The fuel prices here in Estonia have reduced remarkably and I can only say good words about this. I don’t know if the direct reason of the reduction is crude oil or just the overall global and local economical descent. Lower consumption pushes prices down, that’s for sure. Ofcourse us, fans of American cars with big engines, are especially happy about it. Now one has to hope that there will be even more reduction in gasoline cost because the cheap barrel price has not shown all of its “power” yet. I’m really curious how things are going to develop in the near future.
The cheapest price of normal gasoline (95 octane) around here is currently 14.25 EEK per liter, this means 1.30 USD or 0.91 EUR.
Three days ago I finally decided to do oil change on the Jeep completely by myself. I’ve thought of it since I bought the vehicle but somehow I just hadn’t taken the action due to a couple of reasons – firstly, I thought I might need a lift and secondly, I didn’t have the proper tool for oil filter removal. Still, oil change seemed like a relatively easy thing to do and I felt like it would be a good time to spend together with my Jeep :) And indeed it was just like that. The job itself was as simple as I imagined although I ran into a few problems. Those who have also always taken their car to service for oil change, hopefully find this little story inspiring and being honest, it saves quite a few bucks as well.
The serviceshop has always used Valvoline 10W-40 Semi-Synthetic in my vehicle but this time I decided to buy the same type of oil from Pennzoil brand cause that’s what one of our American car parts stores promotes. Probably they are all more or less the same products if we don’t talk racing but I kind of liked the Pennzoil colors more than Valvoline, too ;) I also picked up an oil filter cause you’re supposed to replace it on every oil change.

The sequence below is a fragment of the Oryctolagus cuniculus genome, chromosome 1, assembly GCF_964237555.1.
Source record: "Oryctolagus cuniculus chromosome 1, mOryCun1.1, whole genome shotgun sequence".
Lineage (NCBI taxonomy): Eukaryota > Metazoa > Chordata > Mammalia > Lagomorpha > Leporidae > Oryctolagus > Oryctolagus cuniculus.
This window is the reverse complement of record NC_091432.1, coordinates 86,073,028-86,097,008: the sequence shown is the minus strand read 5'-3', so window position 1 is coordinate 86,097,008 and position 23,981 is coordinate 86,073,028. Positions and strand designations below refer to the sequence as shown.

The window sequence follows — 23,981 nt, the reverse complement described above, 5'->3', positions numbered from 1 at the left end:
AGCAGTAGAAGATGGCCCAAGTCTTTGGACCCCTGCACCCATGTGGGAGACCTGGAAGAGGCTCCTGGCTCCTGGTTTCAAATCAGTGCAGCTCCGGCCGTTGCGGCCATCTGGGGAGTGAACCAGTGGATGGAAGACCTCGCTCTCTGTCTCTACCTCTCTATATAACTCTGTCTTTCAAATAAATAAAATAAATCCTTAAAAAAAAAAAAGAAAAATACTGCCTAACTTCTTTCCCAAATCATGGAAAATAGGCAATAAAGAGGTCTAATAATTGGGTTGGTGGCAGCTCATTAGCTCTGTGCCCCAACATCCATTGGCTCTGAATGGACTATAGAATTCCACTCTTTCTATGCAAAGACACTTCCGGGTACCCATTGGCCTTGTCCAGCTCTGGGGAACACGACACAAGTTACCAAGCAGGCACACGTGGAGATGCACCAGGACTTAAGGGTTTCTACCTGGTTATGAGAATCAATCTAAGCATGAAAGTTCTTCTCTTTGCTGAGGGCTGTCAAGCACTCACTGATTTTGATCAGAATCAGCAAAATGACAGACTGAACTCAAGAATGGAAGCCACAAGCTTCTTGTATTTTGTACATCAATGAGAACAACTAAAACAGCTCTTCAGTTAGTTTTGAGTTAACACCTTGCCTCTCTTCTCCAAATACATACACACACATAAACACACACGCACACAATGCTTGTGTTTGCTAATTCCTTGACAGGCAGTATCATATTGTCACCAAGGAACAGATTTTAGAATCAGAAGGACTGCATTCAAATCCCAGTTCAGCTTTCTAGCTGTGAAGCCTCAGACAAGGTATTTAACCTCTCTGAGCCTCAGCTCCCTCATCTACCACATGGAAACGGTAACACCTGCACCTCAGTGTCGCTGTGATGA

So, the first thing you’re supposed to do – find a good container for the old oil! Not my own idea but a good place for it is an empty canister of window washer fluid. It’s exactly 5 liters so it fits perfectly for the Chrysler 318 engine which holds 4.7 liters of oil. Since the oil starts coming out from the draining hole as soon as you remove the cork, and at a fairly quick rate, the original hole of the window washer canister might be just too small. In upright position there won’t be much room left between the canister and the oil pan anyway. I took a knife and cut a good piece of the canister’s side off and I then got a pretty comfortable container to drain the old oil into. I firstly took a big trash bag and placed it under the engine area for two reasons – I didn’t want to lay on the gravel when crawling under the vehicle and it’s not very nice to have oil floating in our yard either if something should happen and the oil would go past the container. Note: Before beginning with the job, start the engine up and run it for a few minutes so that the oil won’t be too cold, hence very thick. You don’t want to run the engine too long though because hot oil on your hands will certainly be real uncomfortable!